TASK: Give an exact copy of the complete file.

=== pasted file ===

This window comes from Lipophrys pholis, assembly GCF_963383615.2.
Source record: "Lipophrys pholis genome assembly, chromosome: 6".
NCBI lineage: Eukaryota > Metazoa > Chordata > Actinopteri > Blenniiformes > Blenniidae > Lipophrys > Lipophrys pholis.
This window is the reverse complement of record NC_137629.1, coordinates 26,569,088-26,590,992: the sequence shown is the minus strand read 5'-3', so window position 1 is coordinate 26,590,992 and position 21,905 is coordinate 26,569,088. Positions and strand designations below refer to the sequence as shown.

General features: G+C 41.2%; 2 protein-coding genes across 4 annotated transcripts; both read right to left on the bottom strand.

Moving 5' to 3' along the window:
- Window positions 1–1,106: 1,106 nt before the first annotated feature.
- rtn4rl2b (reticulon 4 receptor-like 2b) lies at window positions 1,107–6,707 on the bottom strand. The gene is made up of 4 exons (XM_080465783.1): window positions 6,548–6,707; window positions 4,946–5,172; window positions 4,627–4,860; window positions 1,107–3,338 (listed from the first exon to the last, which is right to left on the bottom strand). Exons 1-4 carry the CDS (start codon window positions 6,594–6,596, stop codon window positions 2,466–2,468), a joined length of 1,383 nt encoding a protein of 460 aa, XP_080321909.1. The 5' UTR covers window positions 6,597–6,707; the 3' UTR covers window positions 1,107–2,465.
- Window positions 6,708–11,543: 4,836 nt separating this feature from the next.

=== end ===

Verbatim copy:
This window comes from Lipophrys pholis, assembly GCF_963383615.2.
Source record: "Lipophrys pholis genome assembly, chromosome: 6".
NCBI lineage: Eukaryota > Metazoa > Chordata > Actinopteri > Blenniiformes > Blenniidae > Lipophrys > Lipophrys pholis.
This window is the reverse complement of record NC_137629.1, coordinates 26,569,088-26,590,992: the sequence shown is the minus strand read 5'-3', so window position 1 is coordinate 26,590,992 and position 21,905 is coordinate 26,569,088. Positions and strand designations below refer to the sequence as shown.

General features: G+C 41.2%; 2 protein-coding genes across 4 annotated transcripts; both read right to left on the bottom strand.

Moving 5' to 3' along the window:
- Window positions 1–1,106: 1,106 nt before the first annotated feature.
- rtn4rl2b (reticulon 4 receptor-like 2b) lies at window positions 1,107–6,707 on the bottom strand. The gene is made up of 4 exons (XM_080465783.1): window positions 6,548–6,707; window positions 4,946–5,172; window positions 4,627–4,860; window positions 1,107–3,338 (listed from the first exon to the last, which is right to left on the bottom strand). Exons 1-4 carry the CDS (start codon window positions 6,594–6,596, stop codon window positions 2,466–2,468), a joined length of 1,383 nt encoding a protein of 460 aa, XP_080321909.1. The 5' UTR covers window positions 6,597–6,707; the 3' UTR covers window positions 1,107–2,465.
- Window positions 6,708–11,543: 4,836 nt separating this feature from the next.